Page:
- Two men seriously hurt in crash near Fruitland (9/21/16)3
- Driver charged with manslaughter in crash that killed 2 (9/27/16)
- Perryville man arrested for alleged patronizing prostitution, harassment (9/23/16)6
- Video and evidence largely confirm trooper's claims in April traffic stop shooting (9/23/16)9
- Cape man may lose eye after shovel beating, police say (9/25/16)2
- Funeral procession of former Cape Girardeau police chief Henry H. Gerecke (9/22/16)17
- Cape man accused of attacking pregnant girlfriend (9/22/16)
- Planning, design puts renovations of H-H building into hotel on hold (9/26/16)5
- Show Me Center upgrades may allow facility to draw more elaborate shows (9/21/16)17
- Woman accused of pushing Wal-Mart employee after theft (9/27/16)
U.S. taken to task over language in resolution draft
UNITED NATIONS -- The United States was taken to task Wednesday for its draft resolution on Iraq with a majority of Security Council members opposing language which could authorize Washington to launch a war in Baghdad.
Although the Bush administration has said it expects a swift end to the seven weeks of negotiations, it was clear Wednesday that staunch opposition from powerful players such as Russia, France and China would mean more time, and possibly more compromise, to win support for the draft.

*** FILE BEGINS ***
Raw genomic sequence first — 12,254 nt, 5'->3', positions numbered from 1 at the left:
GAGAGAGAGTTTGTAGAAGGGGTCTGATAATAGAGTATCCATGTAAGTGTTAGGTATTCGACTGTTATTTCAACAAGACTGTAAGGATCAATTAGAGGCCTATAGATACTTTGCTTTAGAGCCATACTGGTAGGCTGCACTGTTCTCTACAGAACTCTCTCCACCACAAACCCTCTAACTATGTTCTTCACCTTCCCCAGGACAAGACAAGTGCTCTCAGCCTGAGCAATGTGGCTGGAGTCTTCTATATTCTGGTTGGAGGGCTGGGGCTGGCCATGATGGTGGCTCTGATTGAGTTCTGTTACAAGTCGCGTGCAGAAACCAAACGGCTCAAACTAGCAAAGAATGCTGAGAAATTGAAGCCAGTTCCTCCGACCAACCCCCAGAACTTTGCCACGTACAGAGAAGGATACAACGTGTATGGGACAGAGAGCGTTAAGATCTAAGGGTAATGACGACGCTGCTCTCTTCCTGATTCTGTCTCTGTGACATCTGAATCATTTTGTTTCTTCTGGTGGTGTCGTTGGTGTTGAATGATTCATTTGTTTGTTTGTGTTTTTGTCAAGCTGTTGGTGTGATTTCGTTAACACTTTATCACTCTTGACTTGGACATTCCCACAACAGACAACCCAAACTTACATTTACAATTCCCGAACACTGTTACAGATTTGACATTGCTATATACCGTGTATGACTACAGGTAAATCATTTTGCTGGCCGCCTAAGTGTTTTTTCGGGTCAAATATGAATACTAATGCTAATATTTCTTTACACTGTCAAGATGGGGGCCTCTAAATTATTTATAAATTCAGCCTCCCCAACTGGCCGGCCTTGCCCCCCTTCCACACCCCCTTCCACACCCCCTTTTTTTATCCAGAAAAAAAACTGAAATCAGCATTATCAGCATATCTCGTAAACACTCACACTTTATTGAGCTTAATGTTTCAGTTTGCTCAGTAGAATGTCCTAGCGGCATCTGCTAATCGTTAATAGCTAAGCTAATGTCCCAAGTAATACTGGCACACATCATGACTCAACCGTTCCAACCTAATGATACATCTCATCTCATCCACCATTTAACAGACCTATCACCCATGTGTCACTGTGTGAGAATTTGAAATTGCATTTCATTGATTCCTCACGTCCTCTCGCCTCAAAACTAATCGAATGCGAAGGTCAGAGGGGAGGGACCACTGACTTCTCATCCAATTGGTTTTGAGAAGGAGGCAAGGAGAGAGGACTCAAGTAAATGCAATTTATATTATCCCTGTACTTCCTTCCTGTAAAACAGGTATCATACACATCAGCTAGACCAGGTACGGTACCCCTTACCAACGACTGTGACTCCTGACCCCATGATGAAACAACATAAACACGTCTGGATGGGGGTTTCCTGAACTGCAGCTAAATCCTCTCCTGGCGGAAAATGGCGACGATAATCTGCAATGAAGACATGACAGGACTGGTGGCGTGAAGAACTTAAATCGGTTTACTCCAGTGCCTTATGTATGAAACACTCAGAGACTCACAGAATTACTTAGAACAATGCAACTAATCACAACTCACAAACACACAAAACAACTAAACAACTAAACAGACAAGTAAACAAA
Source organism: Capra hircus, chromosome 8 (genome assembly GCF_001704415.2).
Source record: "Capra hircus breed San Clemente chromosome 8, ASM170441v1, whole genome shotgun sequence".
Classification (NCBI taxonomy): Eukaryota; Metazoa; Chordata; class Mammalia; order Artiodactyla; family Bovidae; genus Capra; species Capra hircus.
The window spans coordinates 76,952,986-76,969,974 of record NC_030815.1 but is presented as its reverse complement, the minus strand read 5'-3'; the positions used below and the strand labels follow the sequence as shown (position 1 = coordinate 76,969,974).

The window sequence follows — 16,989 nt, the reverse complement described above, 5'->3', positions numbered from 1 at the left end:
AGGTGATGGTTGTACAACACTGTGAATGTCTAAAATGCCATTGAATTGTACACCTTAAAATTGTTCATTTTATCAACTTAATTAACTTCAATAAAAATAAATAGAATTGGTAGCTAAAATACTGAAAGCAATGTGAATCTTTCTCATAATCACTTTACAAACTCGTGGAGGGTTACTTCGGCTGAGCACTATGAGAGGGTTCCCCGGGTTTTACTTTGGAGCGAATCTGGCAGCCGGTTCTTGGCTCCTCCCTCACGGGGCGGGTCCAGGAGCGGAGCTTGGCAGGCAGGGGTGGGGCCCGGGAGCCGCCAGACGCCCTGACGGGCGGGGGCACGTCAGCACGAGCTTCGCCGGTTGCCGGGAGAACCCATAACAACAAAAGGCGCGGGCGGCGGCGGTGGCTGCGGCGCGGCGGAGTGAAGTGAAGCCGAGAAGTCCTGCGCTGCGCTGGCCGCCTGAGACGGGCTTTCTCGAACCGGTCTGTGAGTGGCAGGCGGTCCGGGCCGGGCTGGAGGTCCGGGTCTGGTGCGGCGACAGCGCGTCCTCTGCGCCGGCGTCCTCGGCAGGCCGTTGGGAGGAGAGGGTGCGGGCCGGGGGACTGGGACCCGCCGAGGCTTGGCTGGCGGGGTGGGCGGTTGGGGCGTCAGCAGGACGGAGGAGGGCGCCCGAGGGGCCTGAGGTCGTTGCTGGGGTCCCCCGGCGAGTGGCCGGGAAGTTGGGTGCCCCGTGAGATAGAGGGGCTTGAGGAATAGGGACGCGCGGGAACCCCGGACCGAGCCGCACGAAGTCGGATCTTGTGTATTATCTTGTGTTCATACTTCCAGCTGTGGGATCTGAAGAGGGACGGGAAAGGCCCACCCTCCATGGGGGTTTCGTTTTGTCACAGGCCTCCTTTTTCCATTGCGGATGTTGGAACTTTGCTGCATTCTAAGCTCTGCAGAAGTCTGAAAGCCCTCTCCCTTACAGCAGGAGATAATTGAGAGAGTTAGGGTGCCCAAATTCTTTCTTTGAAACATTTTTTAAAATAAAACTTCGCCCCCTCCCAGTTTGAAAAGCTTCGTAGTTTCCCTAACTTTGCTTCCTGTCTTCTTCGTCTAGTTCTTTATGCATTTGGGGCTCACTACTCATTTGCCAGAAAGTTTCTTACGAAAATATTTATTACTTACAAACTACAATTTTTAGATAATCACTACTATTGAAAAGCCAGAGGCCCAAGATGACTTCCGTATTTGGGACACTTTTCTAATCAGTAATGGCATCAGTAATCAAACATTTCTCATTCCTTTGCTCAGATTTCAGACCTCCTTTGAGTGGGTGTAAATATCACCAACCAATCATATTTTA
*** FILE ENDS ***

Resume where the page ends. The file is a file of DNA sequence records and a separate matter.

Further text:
"We have consistently found that we need more time ... than we originally sought," said British Ambassador Jeremy Greenstock, whose country is a co-sponsor of the U.S. draft resolution.
Diplomats said it would take several days of consultations in capitals before the council could reconvene.
In Washington, Secretary of State Colin Powell said debate would only be concluded "towards the end of next week."
Even after a vote, Powell told National Public Radio that it would be months before returning inspectors would be able to assess Iraq's compliance. He spent the day on the telephone with foreign ministers from Russia, Britain and France.
The five veto-holding members of the council are deeply split over Iraq. The United States and Britain want the Security Council to approve a resolution threatening Saddam Hussein with retaliation if he fails to comply with a tough new inspections regime.
Russia, France and China want to give Iraq a chance to cooperate before discussing any consequences.